No further suggestions needed. The Casio MDV106 is the answer. I have one and despite owning watches 10x it’s price...I always want to grab the Casio. It’s really quite astonishing. I’m obsessed with it.










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Would replace my G-Shock if it was solar powered...
 

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That is a very good point, thankyou. I may be wrong, but I usually am more reassured by a watch that has a screw down crown, as that feature adds extra protection to one of a watches most vulnerable spots.
Screw down has same set of gaskets as regular crown and in case it old design/extra protection additional one at crown itself.
Cheap watches have no additional gasket just regular set around the stem.
Panerai is example of dive watches without screw down crown.
 

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I'm just stating that if a watch has a rating of 3 ATM then it is good enough to get it wet, walk in the rain and yes, splash around in a pool. 5 ATM worry free swimming.
So then you don't recommend wearing a 3 ATM watch out in the rain? or in a very humid environment? And is a 3 ATM WR actually 3 ATM underwater or only 2 ATM?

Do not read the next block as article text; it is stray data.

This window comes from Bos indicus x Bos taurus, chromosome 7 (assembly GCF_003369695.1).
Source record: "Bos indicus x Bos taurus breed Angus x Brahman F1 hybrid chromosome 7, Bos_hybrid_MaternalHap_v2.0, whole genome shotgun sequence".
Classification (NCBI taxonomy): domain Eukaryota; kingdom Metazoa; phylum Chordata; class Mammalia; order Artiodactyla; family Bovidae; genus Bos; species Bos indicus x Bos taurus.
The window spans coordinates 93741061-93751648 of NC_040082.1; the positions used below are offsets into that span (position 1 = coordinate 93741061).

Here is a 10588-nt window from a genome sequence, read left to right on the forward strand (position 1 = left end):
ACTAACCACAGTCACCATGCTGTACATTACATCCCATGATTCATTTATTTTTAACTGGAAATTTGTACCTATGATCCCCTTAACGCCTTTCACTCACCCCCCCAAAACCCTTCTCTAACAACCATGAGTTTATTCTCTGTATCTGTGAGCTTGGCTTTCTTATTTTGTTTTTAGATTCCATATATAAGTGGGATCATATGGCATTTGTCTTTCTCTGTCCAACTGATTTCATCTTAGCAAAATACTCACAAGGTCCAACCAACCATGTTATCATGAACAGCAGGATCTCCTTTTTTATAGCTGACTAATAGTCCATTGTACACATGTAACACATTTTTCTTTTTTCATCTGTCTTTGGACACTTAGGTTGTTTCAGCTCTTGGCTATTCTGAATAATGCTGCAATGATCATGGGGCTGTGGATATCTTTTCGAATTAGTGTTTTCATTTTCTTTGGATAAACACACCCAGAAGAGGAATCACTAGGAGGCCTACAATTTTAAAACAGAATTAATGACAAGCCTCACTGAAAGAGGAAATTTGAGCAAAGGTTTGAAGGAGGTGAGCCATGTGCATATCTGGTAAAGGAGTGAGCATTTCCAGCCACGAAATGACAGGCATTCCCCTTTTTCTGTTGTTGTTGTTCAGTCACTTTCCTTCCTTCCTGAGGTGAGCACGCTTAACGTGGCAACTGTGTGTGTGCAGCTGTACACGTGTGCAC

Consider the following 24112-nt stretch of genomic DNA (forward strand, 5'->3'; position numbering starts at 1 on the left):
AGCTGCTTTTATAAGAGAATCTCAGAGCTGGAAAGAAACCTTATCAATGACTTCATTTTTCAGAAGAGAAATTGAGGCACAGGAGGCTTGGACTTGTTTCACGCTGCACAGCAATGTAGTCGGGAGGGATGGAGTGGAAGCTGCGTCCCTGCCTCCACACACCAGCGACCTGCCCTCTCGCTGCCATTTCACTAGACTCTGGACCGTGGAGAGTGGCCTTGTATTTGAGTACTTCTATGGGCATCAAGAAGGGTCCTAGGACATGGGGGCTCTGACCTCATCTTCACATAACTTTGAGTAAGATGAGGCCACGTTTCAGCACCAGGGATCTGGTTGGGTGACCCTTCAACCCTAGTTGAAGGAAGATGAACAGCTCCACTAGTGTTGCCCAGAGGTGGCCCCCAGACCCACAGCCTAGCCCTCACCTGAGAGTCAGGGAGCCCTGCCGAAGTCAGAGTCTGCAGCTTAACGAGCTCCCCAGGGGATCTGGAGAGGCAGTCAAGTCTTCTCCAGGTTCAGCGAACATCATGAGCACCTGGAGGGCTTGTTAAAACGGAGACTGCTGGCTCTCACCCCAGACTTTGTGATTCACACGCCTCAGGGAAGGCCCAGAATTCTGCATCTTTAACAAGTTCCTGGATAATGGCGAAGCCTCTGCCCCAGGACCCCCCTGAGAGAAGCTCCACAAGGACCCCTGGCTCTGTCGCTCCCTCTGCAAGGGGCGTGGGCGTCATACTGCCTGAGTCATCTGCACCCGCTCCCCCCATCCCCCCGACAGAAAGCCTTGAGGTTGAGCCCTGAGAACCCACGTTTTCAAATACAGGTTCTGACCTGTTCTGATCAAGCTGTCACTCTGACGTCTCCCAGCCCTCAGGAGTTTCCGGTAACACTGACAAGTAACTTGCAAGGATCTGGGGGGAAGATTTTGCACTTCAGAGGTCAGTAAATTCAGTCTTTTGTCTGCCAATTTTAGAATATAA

And yeah I can see the comparison between a watch's water resistance and a truck carrying 25 tons over a 20 ton bridge, perfect analogy. Good to know that a bridge rated at a certain weight limit cannot be exceeded, man that is building to tolerances, right?
The bridge example is a good one. The bridges are are over tolerance for many reasons. A bridge where I live is currently under going extensive maintenance and part of that is to clean up 400 tonnes of pigeon s**t. That's the equivalent of 230 cars piled on a 1/4 km span. There's a maximum load limit on bridges, not because they can't handle the vehicle loads, but because there are other forces that they must/may also handle at the same time. Wind, water, snow, bird poo... and the load of the truck. Add to that, wear and tear, aging and damage and I'm glad they're setting conservative (safe) weight limits on bridges.

Watches are no different. If you want to settle on the lowest WR, maybe go talk to a watch maker about how much water damage he's seen over the course of his career.